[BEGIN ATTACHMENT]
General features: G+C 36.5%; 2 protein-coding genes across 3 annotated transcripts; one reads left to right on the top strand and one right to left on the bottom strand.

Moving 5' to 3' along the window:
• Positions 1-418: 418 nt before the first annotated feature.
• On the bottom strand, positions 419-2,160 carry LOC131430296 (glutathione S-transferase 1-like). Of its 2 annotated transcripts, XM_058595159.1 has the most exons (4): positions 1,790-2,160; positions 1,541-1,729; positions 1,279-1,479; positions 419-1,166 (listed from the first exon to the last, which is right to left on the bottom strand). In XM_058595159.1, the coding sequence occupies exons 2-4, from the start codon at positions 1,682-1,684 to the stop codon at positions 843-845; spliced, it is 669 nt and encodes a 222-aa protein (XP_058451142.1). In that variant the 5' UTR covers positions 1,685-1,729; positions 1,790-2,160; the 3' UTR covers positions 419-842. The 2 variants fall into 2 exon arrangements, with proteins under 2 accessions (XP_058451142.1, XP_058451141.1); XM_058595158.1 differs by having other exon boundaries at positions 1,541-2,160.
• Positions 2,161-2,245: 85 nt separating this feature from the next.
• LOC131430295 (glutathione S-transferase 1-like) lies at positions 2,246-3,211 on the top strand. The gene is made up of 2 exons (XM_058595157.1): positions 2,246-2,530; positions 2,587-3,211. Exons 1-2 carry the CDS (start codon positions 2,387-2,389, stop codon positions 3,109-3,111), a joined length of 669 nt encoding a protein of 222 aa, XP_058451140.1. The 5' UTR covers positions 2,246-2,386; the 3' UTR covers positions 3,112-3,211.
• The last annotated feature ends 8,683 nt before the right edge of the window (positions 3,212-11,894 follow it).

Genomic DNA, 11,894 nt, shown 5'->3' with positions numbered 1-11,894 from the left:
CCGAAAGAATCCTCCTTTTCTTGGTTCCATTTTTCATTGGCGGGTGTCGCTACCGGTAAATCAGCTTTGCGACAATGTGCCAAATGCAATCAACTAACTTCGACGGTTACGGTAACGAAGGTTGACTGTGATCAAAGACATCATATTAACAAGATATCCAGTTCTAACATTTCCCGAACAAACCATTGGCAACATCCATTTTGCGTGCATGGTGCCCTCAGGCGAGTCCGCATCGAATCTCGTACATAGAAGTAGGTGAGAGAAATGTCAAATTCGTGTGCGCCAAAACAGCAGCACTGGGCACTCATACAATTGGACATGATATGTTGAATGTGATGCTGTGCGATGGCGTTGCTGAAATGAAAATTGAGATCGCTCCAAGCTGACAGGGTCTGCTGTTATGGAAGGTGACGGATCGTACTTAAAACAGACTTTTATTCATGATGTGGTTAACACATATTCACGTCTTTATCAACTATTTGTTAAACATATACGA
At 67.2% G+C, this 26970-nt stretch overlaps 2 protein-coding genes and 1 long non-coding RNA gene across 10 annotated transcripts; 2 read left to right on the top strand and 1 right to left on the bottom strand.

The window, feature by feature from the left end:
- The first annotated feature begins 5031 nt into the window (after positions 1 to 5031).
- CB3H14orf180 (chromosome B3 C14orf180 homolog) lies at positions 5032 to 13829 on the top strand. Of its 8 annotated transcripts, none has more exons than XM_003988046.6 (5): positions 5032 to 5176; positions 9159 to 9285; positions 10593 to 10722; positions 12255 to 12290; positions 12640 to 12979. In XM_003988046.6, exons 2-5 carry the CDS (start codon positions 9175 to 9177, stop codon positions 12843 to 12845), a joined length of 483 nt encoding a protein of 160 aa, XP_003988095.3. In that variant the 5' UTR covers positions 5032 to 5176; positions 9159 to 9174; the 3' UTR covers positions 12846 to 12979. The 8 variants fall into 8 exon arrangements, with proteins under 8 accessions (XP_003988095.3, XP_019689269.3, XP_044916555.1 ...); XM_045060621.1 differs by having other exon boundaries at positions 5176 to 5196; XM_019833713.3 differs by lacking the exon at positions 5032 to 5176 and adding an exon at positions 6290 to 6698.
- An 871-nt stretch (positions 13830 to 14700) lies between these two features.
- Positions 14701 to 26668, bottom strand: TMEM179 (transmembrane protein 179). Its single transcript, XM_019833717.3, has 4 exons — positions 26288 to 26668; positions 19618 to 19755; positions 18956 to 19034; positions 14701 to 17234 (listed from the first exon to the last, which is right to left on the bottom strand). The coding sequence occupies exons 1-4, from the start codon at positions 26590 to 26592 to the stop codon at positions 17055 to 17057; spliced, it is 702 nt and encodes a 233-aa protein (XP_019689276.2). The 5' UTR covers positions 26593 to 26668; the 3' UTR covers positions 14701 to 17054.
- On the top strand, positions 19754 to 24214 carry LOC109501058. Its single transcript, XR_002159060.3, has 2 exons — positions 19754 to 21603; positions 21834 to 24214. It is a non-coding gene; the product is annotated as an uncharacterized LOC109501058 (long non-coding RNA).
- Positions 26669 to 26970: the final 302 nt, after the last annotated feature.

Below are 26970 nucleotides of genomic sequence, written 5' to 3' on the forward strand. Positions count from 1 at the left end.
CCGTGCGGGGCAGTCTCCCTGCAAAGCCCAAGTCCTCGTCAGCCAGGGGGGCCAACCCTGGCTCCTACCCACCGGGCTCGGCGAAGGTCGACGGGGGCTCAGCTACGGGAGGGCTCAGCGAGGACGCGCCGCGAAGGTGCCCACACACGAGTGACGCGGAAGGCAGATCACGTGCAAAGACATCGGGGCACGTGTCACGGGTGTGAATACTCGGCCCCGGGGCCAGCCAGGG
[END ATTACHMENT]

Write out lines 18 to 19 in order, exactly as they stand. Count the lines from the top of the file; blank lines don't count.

Below are 26970 nucleotides of genomic sequence, written 5' to 3' on the forward strand. Positions count from 1 at the left end.
CCGTGCGGGGCAGTCTCCCTGCAAAGCCCAAGTCCTCGTCAGCCAGGGGGGCCAACCCTGGCTCCTACCCACCGGGCTCGGCGAAGGTCGACGGGGGCTCAGCTACGGGAGGGCTCAGCGAGGACGCGCCGCGAAGGTGCCCACACACGAGTGACGCGGAAGGCAGATCACGTGCAAAGACATCGGGGCACGTGTCACGGGTGTGAATACTCGGCCCCGGGGCCAGCCAGGG